A handful of the performances were apparently recorded live, though most were obviously pre-recorded and mimed over. Some of Maynard's distinctive playing was shoehorned into the pop songs, which he had to pretend to play while the groups were pretending to sing. It just never worked. "Arrival" attempted to look angry or serious or relevant the whole time, but you really can't pull that off while swinging from flower-laden trapezes or roller skating. Sylvia McNeill just wandered aimlessly around the stage lip synching and attempting to make some sort of connection with an audience that looked bored or stoned or both.


Maynard's miming was... an admirable attempt. When he's really playing - you can tell he's playing. Even though he's a show-off and a bit of a goof, you can tell he means business and he delivers the goods. But when he's miming - he's all over the place, moving around like a hyperactive five-year-old with a trumpet (or in one song, a trumpet, flugelhorn, baritone and valve trombone). He looks desperately square, while desperately trying to act hip. But even though he looks silly (or downright hysterical at times) at least his dancing moves are 60's fresh! Watch out, Davy Jones!


John William's number was really very good, but far too long. At least in the context of this special. Prior to the show's last number, Maynard introduces his meditation guru, who then talks about meditation, and invites the studio audience as well as the home audience to participate. Yeah... that's good TV. Invite the audience at home to sit and do nothing, while watching people on TV sitting and doing nothing. Fortunately, they only aired a few of the twenty minutes the session actually went on for.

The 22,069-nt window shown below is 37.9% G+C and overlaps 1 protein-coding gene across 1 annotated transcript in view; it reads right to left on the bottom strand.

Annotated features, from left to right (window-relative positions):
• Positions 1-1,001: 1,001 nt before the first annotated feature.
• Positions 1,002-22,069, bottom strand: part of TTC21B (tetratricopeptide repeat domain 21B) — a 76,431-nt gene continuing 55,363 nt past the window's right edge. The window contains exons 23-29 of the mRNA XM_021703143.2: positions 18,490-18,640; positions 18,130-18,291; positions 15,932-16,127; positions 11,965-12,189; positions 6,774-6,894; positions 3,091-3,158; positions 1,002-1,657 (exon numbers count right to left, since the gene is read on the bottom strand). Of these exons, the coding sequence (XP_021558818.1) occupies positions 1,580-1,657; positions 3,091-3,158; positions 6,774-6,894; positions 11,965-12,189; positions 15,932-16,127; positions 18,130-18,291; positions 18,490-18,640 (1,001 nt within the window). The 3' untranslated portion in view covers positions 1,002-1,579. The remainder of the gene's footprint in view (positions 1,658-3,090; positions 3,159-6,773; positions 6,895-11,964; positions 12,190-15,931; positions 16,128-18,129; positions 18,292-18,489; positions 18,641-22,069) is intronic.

"The World of Maynard Ferguson" is an interesting historical artifact, but that's about all it is. The good stuff is all on YouTube, and the picture quality on the DVD isn't much better. The original film elements were lost, and the DVD was mastered from a VHS tape.


Adding to the value a little bit (for fans), is an interview with Maynard's manager from the period - Ernie Garside. Unfortunately, he mentions almost nothing about the special. A commentary track from him or some of the band members would have been most welcomed (and probably pretty funny). There's also a collection of short clips of Maynard in performance from the last 10 years or so of his life. Unfortunately, they're just short clips for the most part. Not complete songs.


Overall, I'd give it a 4/10. Strictly for die-hard fans and collectors only.


Here's the track listing for the special, with some YouTube links:

El Dopa (live performance - excellent soloing)

Give Me That Wine - with Jon Hendricks

Chelsea Morning - Sylvia McNeill

This World - Arrival

(mimed performance - but still an excellent mix of Indian music and Western jazz)

- Arrival

Got The Spirit - with Jon Hendricks (not a big fan of Hendricks, but Maynard plays a killer opening cadenza)

Sor Variations On A Theme By Mozart - John Williams

Fox Hunt (mimed, but with Maynard on four instruments - the track is available on Lost Tapes vol. 1)

People (also mimed - well played, but I'm not a big fan of people who need people)

MacArthur Park (mimed - during credits)